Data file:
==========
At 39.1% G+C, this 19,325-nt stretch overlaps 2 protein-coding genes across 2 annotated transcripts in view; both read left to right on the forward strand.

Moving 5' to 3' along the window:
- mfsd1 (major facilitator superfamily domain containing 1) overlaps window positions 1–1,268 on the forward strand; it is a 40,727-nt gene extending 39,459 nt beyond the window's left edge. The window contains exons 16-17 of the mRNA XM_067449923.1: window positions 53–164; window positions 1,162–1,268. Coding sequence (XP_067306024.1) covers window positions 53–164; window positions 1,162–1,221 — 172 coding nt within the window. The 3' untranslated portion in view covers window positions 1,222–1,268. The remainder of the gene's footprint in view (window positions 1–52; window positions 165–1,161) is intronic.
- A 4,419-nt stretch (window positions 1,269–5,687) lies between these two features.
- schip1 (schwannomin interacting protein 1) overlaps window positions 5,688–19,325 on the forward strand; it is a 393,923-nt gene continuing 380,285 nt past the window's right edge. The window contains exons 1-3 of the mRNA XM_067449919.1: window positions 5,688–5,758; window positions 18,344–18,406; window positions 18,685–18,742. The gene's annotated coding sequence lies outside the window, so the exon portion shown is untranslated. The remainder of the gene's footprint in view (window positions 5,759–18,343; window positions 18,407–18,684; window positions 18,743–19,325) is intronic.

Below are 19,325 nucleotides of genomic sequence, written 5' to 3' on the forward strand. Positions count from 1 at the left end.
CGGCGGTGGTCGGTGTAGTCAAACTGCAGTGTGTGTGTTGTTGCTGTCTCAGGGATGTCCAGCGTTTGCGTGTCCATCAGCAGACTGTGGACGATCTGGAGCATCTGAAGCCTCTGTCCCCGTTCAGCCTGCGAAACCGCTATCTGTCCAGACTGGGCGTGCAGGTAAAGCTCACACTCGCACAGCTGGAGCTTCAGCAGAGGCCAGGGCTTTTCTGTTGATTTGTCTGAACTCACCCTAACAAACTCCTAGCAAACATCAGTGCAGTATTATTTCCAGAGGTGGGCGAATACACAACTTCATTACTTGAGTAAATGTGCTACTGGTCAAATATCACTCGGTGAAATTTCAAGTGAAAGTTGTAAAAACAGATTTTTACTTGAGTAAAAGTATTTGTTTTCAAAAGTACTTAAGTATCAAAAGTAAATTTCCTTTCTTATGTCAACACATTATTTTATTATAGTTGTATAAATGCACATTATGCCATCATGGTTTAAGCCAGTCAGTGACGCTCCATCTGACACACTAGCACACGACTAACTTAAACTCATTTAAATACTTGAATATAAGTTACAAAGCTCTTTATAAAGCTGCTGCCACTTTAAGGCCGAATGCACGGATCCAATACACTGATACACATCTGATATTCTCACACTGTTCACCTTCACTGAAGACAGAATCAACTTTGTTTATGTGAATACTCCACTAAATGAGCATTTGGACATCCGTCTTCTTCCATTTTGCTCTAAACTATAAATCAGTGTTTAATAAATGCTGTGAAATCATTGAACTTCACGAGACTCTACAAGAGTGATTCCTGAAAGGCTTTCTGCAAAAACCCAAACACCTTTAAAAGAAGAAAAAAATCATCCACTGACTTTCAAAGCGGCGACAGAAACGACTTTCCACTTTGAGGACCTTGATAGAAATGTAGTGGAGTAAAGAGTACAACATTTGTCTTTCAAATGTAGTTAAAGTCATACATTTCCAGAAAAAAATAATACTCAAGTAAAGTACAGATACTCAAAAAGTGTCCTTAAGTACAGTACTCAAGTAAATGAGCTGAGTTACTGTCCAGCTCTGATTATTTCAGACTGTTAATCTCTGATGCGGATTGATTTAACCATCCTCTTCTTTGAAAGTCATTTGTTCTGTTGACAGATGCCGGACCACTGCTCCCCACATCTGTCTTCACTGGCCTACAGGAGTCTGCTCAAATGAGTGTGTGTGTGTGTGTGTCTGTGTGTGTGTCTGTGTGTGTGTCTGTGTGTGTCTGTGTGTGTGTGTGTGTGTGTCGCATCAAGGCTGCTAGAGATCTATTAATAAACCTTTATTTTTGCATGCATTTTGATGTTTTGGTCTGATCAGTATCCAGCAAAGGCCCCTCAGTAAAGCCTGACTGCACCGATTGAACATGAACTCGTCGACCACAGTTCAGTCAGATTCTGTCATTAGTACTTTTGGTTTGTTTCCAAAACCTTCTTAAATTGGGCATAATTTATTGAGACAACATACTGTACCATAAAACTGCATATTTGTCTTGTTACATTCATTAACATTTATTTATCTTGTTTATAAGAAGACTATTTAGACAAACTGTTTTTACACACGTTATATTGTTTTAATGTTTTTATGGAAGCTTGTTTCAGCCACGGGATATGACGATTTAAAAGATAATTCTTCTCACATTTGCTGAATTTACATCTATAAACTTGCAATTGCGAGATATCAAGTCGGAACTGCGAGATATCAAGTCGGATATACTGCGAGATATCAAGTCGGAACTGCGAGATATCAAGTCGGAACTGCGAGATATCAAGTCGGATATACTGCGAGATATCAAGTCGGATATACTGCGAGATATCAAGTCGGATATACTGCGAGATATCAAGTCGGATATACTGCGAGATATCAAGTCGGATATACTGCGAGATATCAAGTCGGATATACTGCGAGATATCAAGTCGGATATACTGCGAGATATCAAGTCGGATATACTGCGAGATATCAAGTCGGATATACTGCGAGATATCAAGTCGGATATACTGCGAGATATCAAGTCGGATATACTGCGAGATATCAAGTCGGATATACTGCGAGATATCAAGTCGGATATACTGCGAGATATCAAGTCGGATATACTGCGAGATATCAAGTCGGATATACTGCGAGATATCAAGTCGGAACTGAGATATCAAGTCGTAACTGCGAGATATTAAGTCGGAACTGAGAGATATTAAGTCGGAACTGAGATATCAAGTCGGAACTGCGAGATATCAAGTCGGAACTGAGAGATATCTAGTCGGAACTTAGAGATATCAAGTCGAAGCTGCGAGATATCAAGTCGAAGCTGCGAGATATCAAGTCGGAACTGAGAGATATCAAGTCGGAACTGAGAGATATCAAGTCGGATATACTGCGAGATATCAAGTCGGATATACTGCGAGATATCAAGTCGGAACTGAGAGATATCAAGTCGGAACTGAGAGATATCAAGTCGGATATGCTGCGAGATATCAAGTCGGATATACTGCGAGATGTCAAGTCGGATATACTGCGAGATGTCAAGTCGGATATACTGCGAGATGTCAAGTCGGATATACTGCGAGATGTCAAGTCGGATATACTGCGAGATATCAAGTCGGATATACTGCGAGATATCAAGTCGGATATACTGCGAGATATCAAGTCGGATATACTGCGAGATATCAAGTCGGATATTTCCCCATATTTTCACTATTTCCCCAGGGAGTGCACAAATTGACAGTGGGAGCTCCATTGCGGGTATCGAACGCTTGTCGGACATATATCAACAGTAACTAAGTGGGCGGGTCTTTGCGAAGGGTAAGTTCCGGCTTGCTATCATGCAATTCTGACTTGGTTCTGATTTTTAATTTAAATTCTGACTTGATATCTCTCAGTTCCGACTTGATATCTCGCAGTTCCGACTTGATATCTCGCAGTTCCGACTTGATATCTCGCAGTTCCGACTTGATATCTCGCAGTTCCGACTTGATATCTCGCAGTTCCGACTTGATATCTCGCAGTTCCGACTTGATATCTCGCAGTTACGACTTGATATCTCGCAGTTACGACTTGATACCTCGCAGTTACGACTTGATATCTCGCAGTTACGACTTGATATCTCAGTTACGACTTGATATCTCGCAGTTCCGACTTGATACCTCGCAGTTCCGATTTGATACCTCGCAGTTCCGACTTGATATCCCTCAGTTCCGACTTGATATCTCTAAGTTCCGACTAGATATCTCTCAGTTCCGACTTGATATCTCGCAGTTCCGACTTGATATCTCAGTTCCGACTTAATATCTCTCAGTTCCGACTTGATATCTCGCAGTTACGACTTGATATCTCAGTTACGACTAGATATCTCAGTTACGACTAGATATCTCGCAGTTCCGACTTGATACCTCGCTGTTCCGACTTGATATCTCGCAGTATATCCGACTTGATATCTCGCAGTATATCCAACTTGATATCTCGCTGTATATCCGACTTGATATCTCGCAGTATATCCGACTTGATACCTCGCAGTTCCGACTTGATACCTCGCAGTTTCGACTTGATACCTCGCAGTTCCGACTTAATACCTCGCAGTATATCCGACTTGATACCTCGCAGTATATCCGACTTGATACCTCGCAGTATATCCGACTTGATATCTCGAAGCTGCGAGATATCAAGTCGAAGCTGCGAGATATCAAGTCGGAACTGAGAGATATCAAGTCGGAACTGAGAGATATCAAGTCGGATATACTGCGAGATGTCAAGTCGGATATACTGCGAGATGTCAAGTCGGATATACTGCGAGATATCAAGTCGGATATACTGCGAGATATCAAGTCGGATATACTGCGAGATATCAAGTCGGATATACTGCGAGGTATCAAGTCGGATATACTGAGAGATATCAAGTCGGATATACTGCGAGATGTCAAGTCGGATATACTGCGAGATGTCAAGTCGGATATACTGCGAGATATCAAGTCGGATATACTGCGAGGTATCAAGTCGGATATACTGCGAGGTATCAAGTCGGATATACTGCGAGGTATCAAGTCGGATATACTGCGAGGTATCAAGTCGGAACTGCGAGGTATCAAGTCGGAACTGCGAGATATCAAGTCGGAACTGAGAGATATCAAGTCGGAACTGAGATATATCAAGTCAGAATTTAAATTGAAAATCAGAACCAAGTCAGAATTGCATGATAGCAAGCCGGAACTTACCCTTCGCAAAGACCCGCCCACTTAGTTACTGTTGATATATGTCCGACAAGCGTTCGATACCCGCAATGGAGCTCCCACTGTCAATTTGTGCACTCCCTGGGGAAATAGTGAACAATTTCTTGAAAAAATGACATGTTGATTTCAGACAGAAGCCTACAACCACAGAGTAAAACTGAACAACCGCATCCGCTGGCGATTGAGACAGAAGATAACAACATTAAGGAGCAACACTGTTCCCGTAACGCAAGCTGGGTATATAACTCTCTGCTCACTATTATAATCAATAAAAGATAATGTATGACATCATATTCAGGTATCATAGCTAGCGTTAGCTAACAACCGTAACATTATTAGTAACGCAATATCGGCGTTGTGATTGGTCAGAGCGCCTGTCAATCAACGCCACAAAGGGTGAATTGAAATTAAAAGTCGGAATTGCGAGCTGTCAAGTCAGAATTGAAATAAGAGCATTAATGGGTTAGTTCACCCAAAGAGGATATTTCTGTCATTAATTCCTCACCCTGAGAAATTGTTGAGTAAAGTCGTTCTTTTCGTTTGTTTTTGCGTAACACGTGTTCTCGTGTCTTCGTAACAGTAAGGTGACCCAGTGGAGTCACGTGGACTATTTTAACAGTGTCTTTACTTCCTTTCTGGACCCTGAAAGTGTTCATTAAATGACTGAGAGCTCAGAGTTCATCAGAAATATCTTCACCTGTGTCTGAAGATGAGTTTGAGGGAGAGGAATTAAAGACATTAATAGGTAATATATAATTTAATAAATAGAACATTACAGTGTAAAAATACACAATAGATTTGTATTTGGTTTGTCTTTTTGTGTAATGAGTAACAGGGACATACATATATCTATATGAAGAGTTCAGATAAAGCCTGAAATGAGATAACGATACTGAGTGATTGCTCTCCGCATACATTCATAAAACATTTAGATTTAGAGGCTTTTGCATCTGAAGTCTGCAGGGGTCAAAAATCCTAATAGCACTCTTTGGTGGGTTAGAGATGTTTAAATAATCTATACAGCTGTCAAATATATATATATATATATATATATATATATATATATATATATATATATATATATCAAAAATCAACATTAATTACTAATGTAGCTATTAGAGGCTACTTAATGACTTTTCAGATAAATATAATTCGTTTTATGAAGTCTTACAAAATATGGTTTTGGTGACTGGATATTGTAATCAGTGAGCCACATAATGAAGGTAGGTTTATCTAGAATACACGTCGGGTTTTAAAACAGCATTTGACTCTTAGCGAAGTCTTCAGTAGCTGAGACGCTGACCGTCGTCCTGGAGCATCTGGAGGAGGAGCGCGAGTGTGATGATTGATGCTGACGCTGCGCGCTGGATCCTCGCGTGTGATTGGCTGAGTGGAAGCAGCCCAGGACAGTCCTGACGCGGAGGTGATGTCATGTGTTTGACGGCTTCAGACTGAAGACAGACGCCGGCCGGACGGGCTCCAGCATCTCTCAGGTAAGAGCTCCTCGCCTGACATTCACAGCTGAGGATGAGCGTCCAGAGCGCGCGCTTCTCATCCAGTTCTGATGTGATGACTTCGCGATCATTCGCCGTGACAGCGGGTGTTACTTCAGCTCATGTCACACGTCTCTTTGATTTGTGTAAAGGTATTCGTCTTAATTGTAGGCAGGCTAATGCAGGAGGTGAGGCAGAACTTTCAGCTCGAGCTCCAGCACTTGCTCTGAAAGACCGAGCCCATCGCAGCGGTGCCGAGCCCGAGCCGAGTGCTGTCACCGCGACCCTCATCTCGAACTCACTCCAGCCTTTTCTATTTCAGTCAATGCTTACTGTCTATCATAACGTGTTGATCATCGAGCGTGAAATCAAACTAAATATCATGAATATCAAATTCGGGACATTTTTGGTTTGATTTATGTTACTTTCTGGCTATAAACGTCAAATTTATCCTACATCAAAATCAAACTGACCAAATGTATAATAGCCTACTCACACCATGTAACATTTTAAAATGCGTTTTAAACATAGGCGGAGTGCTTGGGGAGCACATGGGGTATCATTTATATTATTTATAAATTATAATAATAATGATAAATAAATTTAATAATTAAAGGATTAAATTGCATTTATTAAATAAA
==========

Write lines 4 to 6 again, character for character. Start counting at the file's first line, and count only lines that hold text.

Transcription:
- A 4,419-nt stretch (window positions 1,269–5,687) lies between these two features.
- schip1 (schwannomin interacting protein 1) overlaps window positions 5,688–19,325 on the forward strand; it is a 393,923-nt gene continuing 380,285 nt past the window's right edge. The window contains exons 1-3 of the mRNA XM_067449919.1: window positions 5,688–5,758; window positions 18,344–18,406; window positions 18,685–18,742. The gene's annotated coding sequence lies outside the window, so the exon portion shown is untranslated. The remainder of the gene's footprint in view (window positions 5,759–18,343; window positions 18,407–18,684; window positions 18,743–19,325) is intronic.

Below are 19,325 nucleotides of genomic sequence, written 5' to 3' on the forward strand. Positions count from 1 at the left end.